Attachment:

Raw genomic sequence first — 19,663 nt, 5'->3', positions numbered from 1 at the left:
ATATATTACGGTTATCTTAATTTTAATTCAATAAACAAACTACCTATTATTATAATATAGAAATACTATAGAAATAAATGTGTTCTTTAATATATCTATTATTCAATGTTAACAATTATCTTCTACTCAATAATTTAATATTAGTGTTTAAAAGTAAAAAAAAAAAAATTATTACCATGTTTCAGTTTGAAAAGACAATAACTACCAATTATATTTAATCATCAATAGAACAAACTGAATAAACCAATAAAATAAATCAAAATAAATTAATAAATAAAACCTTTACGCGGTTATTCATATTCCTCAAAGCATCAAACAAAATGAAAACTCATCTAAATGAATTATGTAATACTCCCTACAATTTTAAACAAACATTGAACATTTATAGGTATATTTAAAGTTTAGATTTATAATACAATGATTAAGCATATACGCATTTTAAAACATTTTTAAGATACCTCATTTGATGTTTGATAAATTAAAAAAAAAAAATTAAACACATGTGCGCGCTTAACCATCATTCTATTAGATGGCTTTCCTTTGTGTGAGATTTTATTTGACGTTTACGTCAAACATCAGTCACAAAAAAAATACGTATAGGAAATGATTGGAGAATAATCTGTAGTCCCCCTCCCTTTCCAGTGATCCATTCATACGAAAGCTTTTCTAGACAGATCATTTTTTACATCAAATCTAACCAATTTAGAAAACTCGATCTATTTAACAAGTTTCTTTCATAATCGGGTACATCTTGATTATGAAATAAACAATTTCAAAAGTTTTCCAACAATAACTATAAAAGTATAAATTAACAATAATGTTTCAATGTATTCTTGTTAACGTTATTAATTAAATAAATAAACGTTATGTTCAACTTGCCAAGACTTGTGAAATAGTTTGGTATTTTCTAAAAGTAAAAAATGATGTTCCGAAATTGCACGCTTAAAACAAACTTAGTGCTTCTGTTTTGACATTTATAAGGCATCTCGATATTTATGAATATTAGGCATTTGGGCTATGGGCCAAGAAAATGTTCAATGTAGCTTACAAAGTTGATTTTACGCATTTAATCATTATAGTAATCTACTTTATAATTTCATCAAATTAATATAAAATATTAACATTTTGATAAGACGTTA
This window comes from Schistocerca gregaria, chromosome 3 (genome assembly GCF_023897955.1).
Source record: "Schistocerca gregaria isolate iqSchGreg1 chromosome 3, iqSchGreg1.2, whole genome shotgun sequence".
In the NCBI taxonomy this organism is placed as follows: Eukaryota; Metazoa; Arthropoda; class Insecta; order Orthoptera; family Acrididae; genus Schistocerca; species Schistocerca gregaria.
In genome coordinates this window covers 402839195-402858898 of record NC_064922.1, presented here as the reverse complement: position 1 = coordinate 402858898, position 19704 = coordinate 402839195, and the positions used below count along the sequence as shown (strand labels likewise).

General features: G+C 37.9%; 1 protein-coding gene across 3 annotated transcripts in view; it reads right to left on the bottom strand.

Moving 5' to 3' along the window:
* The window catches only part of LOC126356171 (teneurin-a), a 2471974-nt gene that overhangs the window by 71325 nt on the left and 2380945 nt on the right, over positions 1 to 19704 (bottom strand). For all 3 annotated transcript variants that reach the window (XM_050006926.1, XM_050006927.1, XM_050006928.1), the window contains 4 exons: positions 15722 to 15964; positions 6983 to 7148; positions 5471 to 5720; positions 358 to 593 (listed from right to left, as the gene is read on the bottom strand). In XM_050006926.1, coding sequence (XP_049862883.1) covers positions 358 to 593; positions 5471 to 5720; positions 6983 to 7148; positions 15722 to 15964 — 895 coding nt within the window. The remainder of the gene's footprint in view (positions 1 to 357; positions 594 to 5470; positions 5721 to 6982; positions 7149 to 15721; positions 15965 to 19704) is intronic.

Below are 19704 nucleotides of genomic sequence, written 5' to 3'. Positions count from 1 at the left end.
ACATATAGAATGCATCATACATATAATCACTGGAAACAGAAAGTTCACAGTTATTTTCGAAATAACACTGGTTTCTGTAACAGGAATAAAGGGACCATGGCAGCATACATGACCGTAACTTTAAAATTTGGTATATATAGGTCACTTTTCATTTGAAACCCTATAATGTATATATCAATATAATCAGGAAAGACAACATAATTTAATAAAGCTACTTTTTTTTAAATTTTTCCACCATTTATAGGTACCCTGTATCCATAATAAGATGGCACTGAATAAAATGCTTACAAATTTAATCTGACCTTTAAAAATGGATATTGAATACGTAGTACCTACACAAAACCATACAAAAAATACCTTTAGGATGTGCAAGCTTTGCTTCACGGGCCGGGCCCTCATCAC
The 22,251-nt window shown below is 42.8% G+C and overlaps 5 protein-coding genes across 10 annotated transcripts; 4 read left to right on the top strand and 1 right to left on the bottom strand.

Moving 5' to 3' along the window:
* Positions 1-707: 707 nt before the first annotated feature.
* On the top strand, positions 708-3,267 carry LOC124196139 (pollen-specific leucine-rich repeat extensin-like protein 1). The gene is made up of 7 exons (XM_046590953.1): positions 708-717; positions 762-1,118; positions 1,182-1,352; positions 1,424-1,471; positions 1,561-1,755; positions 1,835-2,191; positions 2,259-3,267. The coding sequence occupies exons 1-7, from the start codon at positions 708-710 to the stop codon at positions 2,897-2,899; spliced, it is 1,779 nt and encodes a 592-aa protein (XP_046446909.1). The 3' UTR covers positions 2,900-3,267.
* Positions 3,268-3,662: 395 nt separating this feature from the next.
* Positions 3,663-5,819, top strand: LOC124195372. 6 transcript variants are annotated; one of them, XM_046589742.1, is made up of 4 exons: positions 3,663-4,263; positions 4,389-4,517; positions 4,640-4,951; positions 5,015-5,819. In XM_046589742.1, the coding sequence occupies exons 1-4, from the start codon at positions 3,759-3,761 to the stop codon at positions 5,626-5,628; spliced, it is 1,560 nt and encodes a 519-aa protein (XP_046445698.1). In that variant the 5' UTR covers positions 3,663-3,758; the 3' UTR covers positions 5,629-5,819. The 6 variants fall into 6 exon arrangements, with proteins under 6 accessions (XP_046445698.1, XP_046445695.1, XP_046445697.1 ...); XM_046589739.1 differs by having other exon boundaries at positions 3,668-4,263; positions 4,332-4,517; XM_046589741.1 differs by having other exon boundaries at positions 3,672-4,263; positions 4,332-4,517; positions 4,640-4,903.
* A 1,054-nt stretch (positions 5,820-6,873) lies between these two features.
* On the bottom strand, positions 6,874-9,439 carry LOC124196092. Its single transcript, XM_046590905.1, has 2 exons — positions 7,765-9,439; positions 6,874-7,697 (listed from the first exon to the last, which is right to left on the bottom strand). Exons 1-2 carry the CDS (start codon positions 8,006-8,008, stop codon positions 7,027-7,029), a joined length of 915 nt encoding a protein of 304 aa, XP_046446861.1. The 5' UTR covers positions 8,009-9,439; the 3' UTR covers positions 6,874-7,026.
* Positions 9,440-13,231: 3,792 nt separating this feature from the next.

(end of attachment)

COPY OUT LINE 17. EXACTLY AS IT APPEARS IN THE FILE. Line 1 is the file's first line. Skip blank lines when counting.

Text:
* Positions 3,663-5,819, top strand: LOC124195372. 6 transcript variants are annotated; one of them, XM_046589742.1, is made up of 4 exons: positions 3,663-4,263; positions 4,389-4,517; positions 4,640-4,951; positions 5,015-5,819. In XM_046589742.1, the coding sequence occupies exons 1-4, from the start codon at positions 3,759-3,761 to the stop codon at positions 5,626-5,628; spliced, it is 1,560 nt and encodes a 519-aa protein (XP_046445698.1). In that variant the 5' UTR covers positions 3,663-3,758; the 3' UTR covers positions 5,629-5,819. The 6 variants fall into 6 exon arrangements, with proteins under 6 accessions (XP_046445698.1, XP_046445695.1, XP_046445697.1 ...); XM_046589739.1 differs by having other exon boundaries at positions 3,668-4,263; positions 4,332-4,517; XM_046589741.1 differs by having other exon boundaries at positions 3,672-4,263; positions 4,332-4,517; positions 4,640-4,903.